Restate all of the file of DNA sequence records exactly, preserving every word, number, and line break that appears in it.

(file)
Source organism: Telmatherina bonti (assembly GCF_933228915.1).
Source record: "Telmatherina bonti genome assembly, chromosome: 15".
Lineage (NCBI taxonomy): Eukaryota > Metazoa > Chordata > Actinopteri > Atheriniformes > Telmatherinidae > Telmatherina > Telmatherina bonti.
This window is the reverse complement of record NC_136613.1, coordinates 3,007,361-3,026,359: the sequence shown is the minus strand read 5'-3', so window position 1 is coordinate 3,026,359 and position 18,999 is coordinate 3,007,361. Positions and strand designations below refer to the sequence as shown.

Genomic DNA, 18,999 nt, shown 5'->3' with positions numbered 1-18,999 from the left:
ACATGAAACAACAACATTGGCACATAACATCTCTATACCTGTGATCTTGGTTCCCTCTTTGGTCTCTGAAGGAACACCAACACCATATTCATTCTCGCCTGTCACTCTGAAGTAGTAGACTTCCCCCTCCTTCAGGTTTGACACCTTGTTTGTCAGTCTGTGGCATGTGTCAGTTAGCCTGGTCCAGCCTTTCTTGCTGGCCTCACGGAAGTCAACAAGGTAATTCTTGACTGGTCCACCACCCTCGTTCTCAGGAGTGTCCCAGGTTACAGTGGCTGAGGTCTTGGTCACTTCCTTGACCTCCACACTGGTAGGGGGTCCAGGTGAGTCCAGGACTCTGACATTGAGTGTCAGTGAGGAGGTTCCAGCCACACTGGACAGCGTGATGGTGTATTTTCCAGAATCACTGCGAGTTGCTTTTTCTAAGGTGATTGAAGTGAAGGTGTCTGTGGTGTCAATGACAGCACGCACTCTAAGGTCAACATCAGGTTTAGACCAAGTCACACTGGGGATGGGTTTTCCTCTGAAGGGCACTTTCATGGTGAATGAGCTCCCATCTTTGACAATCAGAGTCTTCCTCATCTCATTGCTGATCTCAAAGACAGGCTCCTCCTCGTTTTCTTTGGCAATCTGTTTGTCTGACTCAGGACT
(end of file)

Source organism: Telmatherina bonti (assembly GCF_933228915.1).
Source record: "Telmatherina bonti genome assembly, chromosome: 15".
Lineage (NCBI taxonomy): Eukaryota > Metazoa > Chordata > Actinopteri > Atheriniformes > Telmatherinidae > Telmatherina > Telmatherina bonti.
This window is the reverse complement of record NC_136613.1, coordinates 3,007,361-3,026,359: the sequence shown is the minus strand read 5'-3', so window position 1 is coordinate 3,026,359 and position 18,999 is coordinate 3,007,361. Positions and strand designations below refer to the sequence as shown.

Genomic DNA, 18,999 nt, shown 5'->3' with positions numbered 1-18,999 from the left:
ACATGAAACAACAACATTGGCACATAACATCTCTATACCTGTGATCTTGGTTCCCTCTTTGGTCTCTGAAGGAACACCAACACCATATTCATTCTCGCCTGTCACTCTGAAGTAGTAGACTTCCCCCTCCTTCAGGTTTGACACCTTGTTTGTCAGTCTGTGGCATGTGTCAGTTAGCCTGGTCCAGCCTTTCTTGCTGGCCTCACGGAAGTCAACAAGGTAATTCTTGACTGGTCCACCACCCTCGTTCTCAGGAGTGTCCCAGGTTACAGTGGCTGAGGTCTTGGTCACTTCCTTGACCTCCACACTGGTAGGGGGTCCAGGTGAGTCCAGGACTCTGACATTGAGTGTCAGTGAGGAGGTTCCAGCCACACTGGACAGCGTGATGGTGTATTTTCCAGAATCACTGCGAGTTGCTTTTTCTAAGGTGATTGAAGTGAAGGTGTCTGTGGTGTCAATGACAGCACGCACTCTAAGGTCAACATCAGGTTTAGACCAAGTCACACTGGGGATGGGTTTTCCTCTGAAGGGCACTTTCATGGTGAATGAGCTCCCATCTTTGACAATCAGAGTCTTCCTCATCTCATTGCTGATCTCAAAGACAGGCTCCTCCTCGTTTTCTTTGGCAATCTGTTTGTCTGACTCAGGACT